In the world of fast money and immediate news, with the harrowing internet always waiting around the corner to surprise us yet again, it is abundantly clear how valuable every second of our lives can be. No one wants to be the guy showing up late to the meeting, but honestly, how could the guy even show up to the meeting, ready to crush the day, without stopping for his cherished morning coffee? Time brings us routinely, and we are scattered and flustered without time. Any experienced broker can tell you about the difference three minutes can make in the stock market. So, as every other conceptually crippling idea of time and its essence settles in on you, we’d like to introduce our new favorite superhero, Anna Dearmon Kornick.
Anna is a new-age “She-ro” saving the whole world, one second at a… time. Okay, we may be exaggerating a bit, but she does have a great handle on her time management skills, to the point in fact that she has developed an avid career around helping other people manage their time as well. The appointed Head of Community at Clockwise, a very handy smart-scheduling calendar app, has also developed a following of listeners on her podcast, “It’s About Time!” which you can go listen to now online. However, leading her clients as a time-management coach was not always her career, and the road on which Anna traveled was not without its stressors.
Chaos Leads to Order
The time management maestro began her professional career as a scheduler for a Congressman in Washington D.C. She fielded many meetings, calls, invitations, events, outings, and more for some of the most influential people in our country, which did not come without its sense of reward. However, while in the DMV area, it’s not as easy to find the same type of gumbo and crawfish on which she was raised. Étouffée is not readily available on U-Street in D.C., so Anna decided it was time she headed back home to Louisiana. She began ten years of a career in Crisis Communications & Government Affairs. If that sounds heavy, it’s because it is. When it comes time for humans to answer the beckoning call in big-time situations, that’s where people like Anna Dearmon Kornick come in. Anna is experienced in stiff-arming the paparazzi to help high-profile individuals maintain their safety and privacy. She has responded to crises surrounding oil spills, power plant explosions, natural disasters, non-profit embezzlement schemes, you name it, and the list will continue. These experiences have made her a very strong woman, but she realized that they didn’t always make her a happy woman.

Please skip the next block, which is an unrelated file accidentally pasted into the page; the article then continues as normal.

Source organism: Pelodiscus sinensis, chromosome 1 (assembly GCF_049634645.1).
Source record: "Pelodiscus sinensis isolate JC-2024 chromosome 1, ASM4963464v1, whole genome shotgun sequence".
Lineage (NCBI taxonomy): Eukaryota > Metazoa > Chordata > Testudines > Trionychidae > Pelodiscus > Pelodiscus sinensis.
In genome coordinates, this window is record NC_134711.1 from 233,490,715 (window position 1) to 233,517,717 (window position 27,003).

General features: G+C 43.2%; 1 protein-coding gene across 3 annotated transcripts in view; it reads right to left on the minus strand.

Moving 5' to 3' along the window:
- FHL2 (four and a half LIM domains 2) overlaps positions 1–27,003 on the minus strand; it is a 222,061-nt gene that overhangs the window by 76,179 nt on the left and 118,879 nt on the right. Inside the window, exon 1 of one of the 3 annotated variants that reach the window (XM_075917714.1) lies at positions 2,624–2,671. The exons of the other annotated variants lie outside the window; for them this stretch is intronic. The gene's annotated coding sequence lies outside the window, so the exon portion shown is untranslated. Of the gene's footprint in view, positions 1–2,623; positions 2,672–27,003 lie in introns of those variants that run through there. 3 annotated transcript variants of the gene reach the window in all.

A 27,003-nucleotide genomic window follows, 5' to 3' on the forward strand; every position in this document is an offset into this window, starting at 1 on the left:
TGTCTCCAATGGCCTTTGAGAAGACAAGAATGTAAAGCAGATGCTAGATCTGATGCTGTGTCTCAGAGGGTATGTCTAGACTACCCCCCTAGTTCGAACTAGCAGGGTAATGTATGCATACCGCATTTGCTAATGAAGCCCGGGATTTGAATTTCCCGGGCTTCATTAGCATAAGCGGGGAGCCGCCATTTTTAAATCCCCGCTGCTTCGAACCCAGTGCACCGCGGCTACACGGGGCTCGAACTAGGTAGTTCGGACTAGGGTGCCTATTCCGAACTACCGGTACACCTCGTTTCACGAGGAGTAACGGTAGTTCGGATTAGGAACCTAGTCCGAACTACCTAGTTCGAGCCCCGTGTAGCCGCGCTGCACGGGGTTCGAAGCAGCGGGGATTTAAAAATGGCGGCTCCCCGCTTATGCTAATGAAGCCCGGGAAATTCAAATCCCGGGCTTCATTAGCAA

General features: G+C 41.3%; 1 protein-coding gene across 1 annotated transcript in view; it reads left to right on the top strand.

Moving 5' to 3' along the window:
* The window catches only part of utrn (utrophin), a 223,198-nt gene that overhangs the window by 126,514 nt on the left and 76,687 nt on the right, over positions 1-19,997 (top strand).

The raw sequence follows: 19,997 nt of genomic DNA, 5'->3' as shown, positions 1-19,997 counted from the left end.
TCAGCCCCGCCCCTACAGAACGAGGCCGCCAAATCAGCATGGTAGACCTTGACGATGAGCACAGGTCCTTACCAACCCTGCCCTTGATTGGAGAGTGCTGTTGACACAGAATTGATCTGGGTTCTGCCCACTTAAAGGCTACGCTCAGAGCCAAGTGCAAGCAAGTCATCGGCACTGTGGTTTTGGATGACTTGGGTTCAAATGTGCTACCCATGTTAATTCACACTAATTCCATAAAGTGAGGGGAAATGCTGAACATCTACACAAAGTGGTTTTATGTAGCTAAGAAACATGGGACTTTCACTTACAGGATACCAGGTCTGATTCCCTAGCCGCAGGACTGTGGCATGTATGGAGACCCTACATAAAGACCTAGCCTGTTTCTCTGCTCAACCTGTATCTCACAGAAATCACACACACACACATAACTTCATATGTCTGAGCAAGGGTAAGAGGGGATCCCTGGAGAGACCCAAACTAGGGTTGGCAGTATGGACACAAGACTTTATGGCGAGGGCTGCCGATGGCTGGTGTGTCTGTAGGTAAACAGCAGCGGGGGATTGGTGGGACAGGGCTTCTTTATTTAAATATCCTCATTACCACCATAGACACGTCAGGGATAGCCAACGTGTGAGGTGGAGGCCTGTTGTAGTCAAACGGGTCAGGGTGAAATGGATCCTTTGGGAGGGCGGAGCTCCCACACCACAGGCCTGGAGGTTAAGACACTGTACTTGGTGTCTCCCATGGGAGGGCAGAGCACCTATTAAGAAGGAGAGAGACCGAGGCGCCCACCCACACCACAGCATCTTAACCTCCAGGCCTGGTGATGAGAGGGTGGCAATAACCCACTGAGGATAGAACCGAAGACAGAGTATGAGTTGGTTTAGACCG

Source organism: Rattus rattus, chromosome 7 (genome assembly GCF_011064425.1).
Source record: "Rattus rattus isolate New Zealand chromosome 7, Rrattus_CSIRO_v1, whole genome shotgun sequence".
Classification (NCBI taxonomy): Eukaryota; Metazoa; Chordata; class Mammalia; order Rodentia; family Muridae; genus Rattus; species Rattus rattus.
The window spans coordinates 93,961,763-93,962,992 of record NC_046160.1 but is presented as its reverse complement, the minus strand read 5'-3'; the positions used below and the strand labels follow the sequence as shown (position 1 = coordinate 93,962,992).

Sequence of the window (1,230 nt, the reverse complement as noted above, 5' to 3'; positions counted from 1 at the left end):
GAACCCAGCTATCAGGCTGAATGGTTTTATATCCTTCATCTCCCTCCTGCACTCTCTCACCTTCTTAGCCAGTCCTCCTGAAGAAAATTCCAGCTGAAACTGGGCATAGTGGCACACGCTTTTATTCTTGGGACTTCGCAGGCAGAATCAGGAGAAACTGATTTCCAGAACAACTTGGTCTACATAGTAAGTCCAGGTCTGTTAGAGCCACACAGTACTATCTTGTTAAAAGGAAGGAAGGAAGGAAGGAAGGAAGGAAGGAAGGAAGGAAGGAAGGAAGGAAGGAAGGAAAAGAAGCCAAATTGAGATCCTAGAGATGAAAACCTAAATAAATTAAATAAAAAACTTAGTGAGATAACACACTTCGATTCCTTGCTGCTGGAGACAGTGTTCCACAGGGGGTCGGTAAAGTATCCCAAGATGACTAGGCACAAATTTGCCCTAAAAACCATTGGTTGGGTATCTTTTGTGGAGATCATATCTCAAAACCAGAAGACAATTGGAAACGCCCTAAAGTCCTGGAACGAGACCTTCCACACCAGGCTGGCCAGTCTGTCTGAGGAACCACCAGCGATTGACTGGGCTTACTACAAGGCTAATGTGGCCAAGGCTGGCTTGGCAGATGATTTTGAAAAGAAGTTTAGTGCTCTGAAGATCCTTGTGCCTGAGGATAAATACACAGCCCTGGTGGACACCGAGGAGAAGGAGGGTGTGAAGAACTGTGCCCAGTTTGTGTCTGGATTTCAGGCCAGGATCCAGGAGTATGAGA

We may have all had a similar moment to hers, in which we found ourselves desperate for change. Anna’s breaking point arrived when she cried in the stairwell some days before working inside a bleak office. A bleak, windowless office. Sometimes, even after the great debate, it can prove more valuable to walk away from a miserable work experience than to continue trying to change the outcome. Anna became tired of missing out on life, her friend’s baby showers, family members’ birthdays, and real experiences, so again, she took control of her life and asked herself, “What makes me happy? What matters the most to me?” It became increasingly apparent to the young motivator that her real passions were time management, communications, and the art of “creating order out of crisis.” This sharp turn in her life came with both a reward and a lesson to be learned. Anna was experiencing burnout, which is in no way uncommon to the entrepreneurial and business worlds.
Truly Burnt Out
Unfortunately, burnout is quite common in all levels and fields of work. We as humans can tend to slow down and cause our work ethic to be hindered when we aren’t feeling fully stimulated or appreciated in our work. Burnout can cause the best employees to act in the worst of ways and can even negatively affect aspiring entrepreneurs, especially in the startup stages of business. Many experienced, high-performing professionals have had to redirect their passions due to burnout in the early stages of business development. Burnout has even been linked to pathological and neurological health conditions, including insomnia, depression, substance abuse, coronary heart disease, etc.